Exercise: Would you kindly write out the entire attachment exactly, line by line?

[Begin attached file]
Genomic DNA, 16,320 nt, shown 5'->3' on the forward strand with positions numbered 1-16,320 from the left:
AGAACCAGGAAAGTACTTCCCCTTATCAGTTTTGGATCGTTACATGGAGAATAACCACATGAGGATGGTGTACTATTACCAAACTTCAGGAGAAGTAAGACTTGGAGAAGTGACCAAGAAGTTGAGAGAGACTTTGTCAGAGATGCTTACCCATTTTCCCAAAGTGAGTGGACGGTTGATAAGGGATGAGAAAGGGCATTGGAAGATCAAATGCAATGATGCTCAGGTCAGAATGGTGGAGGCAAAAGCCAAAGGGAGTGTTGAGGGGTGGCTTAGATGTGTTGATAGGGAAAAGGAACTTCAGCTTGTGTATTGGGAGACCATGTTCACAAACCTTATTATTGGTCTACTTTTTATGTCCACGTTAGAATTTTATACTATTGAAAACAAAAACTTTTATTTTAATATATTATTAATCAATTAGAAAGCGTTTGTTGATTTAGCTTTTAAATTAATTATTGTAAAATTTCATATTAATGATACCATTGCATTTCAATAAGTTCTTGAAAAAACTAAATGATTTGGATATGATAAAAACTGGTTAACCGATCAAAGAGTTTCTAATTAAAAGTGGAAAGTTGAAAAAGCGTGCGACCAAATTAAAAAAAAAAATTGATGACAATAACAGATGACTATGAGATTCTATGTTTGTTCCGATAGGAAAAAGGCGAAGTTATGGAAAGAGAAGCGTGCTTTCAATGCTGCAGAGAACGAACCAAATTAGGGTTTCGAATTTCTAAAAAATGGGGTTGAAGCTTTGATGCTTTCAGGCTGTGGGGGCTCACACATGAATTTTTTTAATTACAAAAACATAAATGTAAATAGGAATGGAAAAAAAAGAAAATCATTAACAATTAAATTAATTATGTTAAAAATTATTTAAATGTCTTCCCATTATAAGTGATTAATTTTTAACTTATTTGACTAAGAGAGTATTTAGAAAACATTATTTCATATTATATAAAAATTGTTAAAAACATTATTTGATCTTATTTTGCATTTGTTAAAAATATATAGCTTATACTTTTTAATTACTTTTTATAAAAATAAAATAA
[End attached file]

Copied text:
Genomic DNA, 16,320 nt, shown 5'->3' on the forward strand with positions numbered 1-16,320 from the left:
AGAACCAGGAAAGTACTTCCCCTTATCAGTTTTGGATCGTTACATGGAGAATAACCACATGAGGATGGTGTACTATTACCAAACTTCAGGAGAAGTAAGACTTGGAGAAGTGACCAAGAAGTTGAGAGAGACTTTGTCAGAGATGCTTACCCATTTTCCCAAAGTGAGTGGACGGTTGATAAGGGATGAGAAAGGGCATTGGAAGATCAAATGCAATGATGCTCAGGTCAGAATGGTGGAGGCAAAAGCCAAAGGGAGTGTTGAGGGGTGGCTTAGATGTGTTGATAGGGAAAAGGAACTTCAGCTTGTGTATTGGGAGACCATGTTCACAAACCTTATTATTGGTCTACTTTTTATGTCCACGTTAGAATTTTATACTATTGAAAACAAAAACTTTTATTTTAATATATTATTAATCAATTAGAAAGCGTTTGTTGATTTAGCTTTTAAATTAATTATTGTAAAATTTCATATTAATGATACCATTGCATTTCAATAAGTTCTTGAAAAAACTAAATGATTTGGATATGATAAAAACTGGTTAACCGATCAAAGAGTTTCTAATTAAAAGTGGAAAGTTGAAAAAGCGTGCGACCAAATTAAAAAAAAAAATTGATGACAATAACAGATGACTATGAGATTCTATGTTTGTTCCGATAGGAAAAAGGCGAAGTTATGGAAAGAGAAGCGTGCTTTCAATGCTGCAGAGAACGAACCAAATTAGGGTTTCGAATTTCTAAAAAATGGGGTTGAAGCTTTGATGCTTTCAGGCTGTGGGGGCTCACACATGAATTTTTTTAATTACAAAAACATAAATGTAAATAGGAATGGAAAAAAAAGAAAATCATTAACAATTAAATTAATTATGTTAAAAATTATTTAAATGTCTTCCCATTATAAGTGATTAATTTTTAACTTATTTGACTAAGAGAGTATTTAGAAAACATTATTTCATATTATATAAAAATTGTTAAAAACATTATTTGATCTTATTTTGCATTTGTTAAAAATATATAGCTTATACTTTTTAATTACTTTTTATAAAAATAAAATAA